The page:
This is the lab of legendary analog circuit designer Barrie Gilbert, a fellow with Analog Devices who tinkers with circuits in Beaverton, Oregon. To say "tinkers" is an understatement. Gilbert revolutionized many aspects of the technology required to record, broadcast, and manipulate signals.

And here's his lab, full of amazing devices that are both incredible and historic. This is basically an analog nerd's dream lab - and these photographs of it, from Gilbert himself, are full of alluring gauges, dials, frequency modulators, fuses, and other deliciously retro-futuristic pieces of tech. See if you can name some of these machines!


These pictures were carefully extracted from a set of powerpoint slides by Paul Rako over at EDN. Rako also blogs about analog tech at Anablog.

Gilbert says: "Just by the door of the lab is this venerable Ballistic Galvanometer."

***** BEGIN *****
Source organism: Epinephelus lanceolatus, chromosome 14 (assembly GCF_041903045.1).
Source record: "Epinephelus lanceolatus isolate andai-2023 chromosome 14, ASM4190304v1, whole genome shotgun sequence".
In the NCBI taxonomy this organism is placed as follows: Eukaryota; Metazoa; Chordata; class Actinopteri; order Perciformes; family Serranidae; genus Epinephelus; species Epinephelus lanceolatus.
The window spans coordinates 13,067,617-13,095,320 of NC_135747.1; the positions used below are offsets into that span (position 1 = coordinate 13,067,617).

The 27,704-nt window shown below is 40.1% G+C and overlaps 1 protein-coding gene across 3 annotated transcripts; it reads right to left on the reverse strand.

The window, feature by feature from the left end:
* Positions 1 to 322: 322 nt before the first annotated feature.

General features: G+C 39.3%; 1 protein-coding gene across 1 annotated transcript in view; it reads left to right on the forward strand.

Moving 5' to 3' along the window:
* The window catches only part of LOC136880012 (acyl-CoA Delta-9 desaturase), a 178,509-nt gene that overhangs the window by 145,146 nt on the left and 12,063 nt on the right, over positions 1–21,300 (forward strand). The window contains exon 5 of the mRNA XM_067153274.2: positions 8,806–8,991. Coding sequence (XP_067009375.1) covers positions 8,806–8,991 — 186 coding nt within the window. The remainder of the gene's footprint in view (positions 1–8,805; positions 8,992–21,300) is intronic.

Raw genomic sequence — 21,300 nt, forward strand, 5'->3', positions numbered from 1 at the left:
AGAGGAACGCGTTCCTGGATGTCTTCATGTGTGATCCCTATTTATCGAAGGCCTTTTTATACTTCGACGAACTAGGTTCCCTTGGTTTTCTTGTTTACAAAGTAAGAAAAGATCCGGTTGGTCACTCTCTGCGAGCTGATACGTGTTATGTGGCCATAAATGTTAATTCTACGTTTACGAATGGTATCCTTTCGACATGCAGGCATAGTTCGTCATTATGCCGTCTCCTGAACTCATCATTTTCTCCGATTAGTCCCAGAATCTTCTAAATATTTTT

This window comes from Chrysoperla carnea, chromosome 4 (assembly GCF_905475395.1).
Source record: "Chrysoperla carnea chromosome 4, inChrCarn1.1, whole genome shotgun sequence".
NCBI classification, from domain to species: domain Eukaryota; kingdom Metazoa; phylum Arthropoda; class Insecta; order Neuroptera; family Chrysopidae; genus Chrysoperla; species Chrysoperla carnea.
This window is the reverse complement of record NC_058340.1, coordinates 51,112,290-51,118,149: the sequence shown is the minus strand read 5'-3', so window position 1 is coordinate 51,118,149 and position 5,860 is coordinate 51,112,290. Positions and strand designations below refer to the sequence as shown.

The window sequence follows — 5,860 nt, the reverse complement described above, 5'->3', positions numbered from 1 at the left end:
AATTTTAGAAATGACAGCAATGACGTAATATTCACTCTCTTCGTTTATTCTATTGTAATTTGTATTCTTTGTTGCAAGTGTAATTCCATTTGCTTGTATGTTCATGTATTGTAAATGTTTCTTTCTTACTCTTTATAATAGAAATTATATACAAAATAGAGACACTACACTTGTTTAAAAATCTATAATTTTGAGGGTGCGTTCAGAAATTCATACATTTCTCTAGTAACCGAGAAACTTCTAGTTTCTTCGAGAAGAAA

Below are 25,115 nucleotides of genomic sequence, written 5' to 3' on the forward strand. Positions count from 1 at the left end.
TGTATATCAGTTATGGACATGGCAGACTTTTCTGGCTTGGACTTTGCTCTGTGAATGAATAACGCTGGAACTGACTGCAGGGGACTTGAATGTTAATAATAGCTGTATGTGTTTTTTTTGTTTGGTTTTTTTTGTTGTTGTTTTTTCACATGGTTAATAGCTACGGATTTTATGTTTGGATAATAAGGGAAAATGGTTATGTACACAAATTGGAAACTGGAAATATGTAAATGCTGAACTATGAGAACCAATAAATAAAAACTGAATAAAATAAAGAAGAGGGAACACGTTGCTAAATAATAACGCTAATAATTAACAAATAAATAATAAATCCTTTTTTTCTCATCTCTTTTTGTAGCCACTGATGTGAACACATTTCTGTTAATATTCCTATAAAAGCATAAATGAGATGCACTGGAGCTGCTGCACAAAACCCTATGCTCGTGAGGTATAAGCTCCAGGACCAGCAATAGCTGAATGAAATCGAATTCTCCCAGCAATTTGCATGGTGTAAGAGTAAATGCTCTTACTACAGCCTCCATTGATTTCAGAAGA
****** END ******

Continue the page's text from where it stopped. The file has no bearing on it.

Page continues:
Gilbert says, "This set of drawers beneath a couple of Western Electric relays and the ringer is full of tubes of special and nostalgic merit."

"A Tek 545 and a 575 Curve Tracer, more HP stuff more power supplies and an IC probing platform. "

Useful stuff.

Gilbert says:

In all, there are seven keyboards and another sixteen rack-mounted synths, including a Moog Voyager (here, at this level in the rack), plus two of Ray Kurzweil K-2000's, two Yamaha Motifs, and many other music toys. One floor up, there is a MIDI-ed Yamaha grand, plus a spare one in the master bedroom.

Says Gilbert: "There is a nice old US Navy signal generator (tubes, of course), an HP RF Power Meter, an HP DMM, another HP spectrum analyser, and a Tek scope. I am working on the Khron-Hite LP/HP filter (in the front, open) whose power supply seems to have gone south."

Gilbert calls this his "thinking station."

Tube tester.